Marc Quinn Discusses Self-Portraits Made Of His Own Blood (PHOTOS)

Self-Portraits Made Of Frozen Blood

In the latest installment of art to haunt your dreams, we bring you Marc Quinn's self portraits made of frozen blood. For his ongoing self-portait project simply titled "Self," Quinn uses his own blood to create a frozen bust every five years. The works' appearance changes over time as Quinn ages, making for an interesting study in decay.

Quinn is perhaps not surprisingly a member of the controversial team of Young British Artists, alongside taxidermist par excellence Damien Hirst. According to Quinn's artist statement, he gravitates toward unconventional materials that address his "preoccupation with the mutability of the body and the dualisms that define human life." One of his blood busts was even purchased by mega-collector Charles Saatchi and another hangs in London's National Portrait Gallery. Although your first reaction to the concept might involve re-tasting your breakfast, deeper contemplation brings the complexities of the piece to light. What happens when a self portrait is not just of the artist but made of the artist? We asked Quinn some questions about his truly unorthodox endeavor.

Marc Quinn, Self

Rembrandt, Self-portrait

HP: 'The Independent' reported 'Self' was inspired by Rembrandt's self-portraits. How so?

MQ: Doing one every five years, they become a sort of record of a life, in a sense that the real work to me is the totality of all the sculptures which exist in my lifetime. Which is how i think of Rembrandt's self portraits -- that each one is a part of a larger work which is the series.

HP: Many of your works, from working with blood to DNA, are science experiments as much as artworks. What scientific training, if any, do you have?

MQ: I did science at school, but mainly my scientific knowledge comes from speaking to my father who is a physicist. He ran the BIPM (Bureau International des Poids et Mesures) in Paris which is the organization which looks after the kilogram, the metre and the second. He is a now a fellow of the Royal Society and has just written a book called "Artifacts to Atoms" about the history of measurement, so i guess there was a very scientific atmosphere at home, or at least it led me not to differentiate between different forms of creativity, whether they be artistic or scientific.

HP: How much blood is used for each portrait and how exactly do you go about the extraction process? Do you feel physical effects from the blood loss?

MQ: By some freak coincidence, the volume of my head is the volume of the circulation system of my body, about nine pints. In the years I'm making a blood head I go and visit my doctor every six weeks and he takes a pint out in the same way as if i was giving blood. I do feel a bit tired the day after but one of the great things about the sculptures to me is that they are about the amazing regenerative power of the human body, in that I exist, and five of these sculptures exist so there are about 60 pints of my blood in the world and I'm still alive.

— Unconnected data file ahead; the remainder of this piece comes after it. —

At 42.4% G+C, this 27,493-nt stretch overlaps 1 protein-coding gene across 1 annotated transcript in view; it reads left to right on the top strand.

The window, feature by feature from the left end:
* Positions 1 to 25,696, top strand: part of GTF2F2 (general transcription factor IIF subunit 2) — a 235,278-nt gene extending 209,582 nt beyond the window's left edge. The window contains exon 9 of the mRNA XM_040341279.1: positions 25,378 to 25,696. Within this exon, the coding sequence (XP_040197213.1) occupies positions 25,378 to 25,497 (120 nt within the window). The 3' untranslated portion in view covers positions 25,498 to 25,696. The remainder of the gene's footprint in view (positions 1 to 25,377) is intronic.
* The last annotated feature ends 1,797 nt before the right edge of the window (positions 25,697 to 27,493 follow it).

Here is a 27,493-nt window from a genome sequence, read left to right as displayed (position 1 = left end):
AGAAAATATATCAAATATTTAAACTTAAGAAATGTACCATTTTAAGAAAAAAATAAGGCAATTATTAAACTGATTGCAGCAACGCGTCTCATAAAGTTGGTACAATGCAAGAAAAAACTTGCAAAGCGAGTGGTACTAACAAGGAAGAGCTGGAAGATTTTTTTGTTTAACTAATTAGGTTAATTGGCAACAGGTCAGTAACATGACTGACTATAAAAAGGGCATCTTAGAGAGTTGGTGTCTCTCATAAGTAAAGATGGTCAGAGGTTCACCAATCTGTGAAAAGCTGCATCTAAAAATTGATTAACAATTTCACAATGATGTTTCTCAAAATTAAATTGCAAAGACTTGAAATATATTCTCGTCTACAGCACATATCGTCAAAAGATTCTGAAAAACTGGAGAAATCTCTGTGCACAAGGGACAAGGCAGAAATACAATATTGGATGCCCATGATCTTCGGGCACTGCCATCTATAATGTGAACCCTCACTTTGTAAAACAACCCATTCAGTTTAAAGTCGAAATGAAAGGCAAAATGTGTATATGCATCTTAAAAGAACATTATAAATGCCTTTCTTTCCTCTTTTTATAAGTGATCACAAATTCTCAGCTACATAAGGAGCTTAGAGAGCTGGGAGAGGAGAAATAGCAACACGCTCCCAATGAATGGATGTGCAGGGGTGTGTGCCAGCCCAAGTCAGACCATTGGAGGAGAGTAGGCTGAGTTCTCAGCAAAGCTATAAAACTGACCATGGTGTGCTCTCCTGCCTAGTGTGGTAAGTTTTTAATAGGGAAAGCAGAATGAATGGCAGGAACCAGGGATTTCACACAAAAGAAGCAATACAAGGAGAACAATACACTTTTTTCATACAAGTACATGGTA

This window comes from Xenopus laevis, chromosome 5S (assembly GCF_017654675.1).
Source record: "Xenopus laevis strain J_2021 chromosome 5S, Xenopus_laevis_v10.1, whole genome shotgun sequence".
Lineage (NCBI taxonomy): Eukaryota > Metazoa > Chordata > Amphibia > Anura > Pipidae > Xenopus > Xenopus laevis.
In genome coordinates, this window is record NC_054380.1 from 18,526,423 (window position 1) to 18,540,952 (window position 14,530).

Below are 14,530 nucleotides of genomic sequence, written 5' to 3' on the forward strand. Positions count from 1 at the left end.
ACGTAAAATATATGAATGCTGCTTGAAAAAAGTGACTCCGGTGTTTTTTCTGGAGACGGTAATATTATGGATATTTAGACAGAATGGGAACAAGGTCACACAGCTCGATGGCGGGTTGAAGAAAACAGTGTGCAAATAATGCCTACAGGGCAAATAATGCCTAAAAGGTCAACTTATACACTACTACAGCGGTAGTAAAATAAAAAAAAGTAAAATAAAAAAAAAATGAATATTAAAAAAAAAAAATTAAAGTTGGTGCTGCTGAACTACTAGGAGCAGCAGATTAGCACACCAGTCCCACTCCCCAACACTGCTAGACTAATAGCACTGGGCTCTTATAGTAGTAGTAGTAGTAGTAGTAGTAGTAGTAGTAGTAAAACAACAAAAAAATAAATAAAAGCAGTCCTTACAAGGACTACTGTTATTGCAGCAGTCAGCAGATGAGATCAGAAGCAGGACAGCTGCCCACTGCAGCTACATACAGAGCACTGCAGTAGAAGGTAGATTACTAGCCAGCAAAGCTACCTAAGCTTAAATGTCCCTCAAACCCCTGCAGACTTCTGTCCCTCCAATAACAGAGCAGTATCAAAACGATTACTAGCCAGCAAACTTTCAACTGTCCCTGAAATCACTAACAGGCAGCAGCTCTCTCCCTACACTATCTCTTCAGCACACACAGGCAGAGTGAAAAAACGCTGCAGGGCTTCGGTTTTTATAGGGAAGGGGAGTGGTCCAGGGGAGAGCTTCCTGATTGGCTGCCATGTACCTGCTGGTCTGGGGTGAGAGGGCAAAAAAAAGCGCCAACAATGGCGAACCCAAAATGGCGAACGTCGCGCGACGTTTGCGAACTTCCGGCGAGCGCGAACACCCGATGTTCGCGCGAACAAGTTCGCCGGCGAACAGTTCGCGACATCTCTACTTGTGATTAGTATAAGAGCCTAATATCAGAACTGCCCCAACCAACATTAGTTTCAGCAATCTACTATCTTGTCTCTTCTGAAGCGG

HP: Art in has the ability to immortalize its subject. How is this metaphorical immortality amplified by your artwork being not just a representation of you, but a literal part of you?

MQ: In a funny way I think "Self," the frozen head series, is about the impossibility of immortality. This is an artwork on life support. If you unplug it, it turns to a pool of blood. It can only exist in a culture where looking after art is a priority. It's unlikely to survive revolutions, wars and social upheaval, I also think that the total self portrait-ness of using my blood and my body has an ironic factor as well, in that even though the sculpture is my form and made from the material from my body, to me if just emphasises the difference between a truly living person and the materials which make that person up. The sort of literalist point that has been missed by the cryogenicists who freeze themselves for supposed future regeneration.

HP: You have spoken about making your last portrait after your death. How will this happen logistically?

MQ: I still haven't decided whether it's a good idea or not because to me, this sculpture series is about the living and not the dead.

What do you think readers, brilliant or traumatizing? Let us know your thoughts.

Marc Quinn

Popular in the Community


What's Hot